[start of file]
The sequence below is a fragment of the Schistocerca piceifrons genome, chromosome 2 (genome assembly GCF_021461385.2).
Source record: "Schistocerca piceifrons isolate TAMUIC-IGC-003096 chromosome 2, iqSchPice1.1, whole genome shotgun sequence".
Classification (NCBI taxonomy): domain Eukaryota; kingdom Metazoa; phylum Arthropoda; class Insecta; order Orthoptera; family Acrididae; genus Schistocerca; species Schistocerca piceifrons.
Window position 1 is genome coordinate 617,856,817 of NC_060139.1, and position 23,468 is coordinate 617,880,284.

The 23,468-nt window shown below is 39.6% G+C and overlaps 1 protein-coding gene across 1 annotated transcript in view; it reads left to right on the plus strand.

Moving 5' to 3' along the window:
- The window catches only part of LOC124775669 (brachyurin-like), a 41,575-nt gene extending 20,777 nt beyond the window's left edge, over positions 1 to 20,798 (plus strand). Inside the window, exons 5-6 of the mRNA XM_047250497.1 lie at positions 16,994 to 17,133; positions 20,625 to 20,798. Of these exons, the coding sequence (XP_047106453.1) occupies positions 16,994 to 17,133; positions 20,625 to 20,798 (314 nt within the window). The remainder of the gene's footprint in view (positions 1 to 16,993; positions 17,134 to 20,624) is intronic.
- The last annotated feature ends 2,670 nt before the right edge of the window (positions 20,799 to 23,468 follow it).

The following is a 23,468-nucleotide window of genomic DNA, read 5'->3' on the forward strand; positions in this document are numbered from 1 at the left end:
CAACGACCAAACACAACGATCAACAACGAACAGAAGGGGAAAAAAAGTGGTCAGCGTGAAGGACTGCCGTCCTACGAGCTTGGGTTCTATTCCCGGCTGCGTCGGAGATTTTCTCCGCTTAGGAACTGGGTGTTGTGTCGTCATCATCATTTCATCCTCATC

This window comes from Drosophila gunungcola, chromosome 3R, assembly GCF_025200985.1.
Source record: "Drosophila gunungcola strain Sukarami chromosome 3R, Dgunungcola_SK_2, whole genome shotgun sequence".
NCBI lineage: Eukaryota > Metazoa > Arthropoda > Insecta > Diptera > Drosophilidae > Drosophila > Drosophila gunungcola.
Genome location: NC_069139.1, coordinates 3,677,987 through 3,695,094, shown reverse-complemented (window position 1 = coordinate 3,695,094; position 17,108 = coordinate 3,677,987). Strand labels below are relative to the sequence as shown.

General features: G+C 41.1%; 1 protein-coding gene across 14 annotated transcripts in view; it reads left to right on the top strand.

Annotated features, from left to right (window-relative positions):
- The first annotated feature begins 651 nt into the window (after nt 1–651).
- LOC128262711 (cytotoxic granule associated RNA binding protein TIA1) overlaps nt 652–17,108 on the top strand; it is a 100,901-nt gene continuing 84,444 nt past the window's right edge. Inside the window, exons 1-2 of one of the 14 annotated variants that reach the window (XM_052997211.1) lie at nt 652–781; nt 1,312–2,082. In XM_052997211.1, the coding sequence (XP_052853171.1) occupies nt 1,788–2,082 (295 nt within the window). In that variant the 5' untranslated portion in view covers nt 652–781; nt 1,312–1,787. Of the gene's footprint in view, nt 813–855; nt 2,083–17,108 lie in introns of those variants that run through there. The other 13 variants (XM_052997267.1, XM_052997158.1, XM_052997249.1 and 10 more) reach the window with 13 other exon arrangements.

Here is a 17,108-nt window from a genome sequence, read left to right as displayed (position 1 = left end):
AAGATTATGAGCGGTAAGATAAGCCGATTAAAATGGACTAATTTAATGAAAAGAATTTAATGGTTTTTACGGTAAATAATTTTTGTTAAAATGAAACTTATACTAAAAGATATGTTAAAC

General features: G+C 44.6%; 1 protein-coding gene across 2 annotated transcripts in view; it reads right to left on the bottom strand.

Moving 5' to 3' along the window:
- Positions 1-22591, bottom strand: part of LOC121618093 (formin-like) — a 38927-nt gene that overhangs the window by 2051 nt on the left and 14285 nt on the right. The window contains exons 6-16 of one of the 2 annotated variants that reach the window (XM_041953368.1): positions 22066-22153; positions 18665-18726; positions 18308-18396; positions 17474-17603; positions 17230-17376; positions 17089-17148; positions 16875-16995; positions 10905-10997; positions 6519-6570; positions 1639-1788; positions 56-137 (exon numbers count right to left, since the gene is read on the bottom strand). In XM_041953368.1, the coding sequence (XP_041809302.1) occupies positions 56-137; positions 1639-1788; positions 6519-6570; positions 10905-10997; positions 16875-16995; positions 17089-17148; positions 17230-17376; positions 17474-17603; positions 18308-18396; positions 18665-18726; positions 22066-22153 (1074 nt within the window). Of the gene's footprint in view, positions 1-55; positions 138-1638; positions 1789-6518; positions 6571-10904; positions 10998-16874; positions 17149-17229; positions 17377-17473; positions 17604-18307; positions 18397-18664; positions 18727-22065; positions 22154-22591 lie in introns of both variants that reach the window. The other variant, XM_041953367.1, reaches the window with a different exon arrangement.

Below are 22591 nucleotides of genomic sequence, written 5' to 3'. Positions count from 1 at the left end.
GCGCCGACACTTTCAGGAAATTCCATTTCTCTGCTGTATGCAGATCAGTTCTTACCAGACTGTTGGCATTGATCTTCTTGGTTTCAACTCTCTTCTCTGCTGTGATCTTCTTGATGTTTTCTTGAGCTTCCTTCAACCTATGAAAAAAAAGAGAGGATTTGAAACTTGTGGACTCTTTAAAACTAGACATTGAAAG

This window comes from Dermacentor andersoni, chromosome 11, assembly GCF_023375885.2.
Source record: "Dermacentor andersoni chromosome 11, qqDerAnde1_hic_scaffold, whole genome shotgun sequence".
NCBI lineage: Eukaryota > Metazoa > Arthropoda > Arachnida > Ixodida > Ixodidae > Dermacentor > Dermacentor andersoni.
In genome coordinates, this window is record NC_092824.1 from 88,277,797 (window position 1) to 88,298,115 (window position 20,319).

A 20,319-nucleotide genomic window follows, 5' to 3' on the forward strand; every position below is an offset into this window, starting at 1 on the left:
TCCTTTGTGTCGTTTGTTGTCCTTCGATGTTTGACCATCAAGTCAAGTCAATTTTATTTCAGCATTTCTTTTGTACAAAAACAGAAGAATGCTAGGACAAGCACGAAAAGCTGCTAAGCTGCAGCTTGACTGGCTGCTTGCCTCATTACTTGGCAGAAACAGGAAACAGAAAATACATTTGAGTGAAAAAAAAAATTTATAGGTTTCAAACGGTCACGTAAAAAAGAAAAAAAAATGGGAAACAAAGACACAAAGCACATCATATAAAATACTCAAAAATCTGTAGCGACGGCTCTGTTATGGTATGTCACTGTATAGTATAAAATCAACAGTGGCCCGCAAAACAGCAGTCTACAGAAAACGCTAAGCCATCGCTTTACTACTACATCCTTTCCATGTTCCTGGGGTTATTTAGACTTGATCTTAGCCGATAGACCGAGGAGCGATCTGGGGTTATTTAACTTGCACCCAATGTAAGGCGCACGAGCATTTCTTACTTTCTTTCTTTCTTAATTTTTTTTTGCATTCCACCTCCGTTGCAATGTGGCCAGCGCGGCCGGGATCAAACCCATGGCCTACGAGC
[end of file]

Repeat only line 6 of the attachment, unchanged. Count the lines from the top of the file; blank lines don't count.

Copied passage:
Moving 5' to 3' along the window: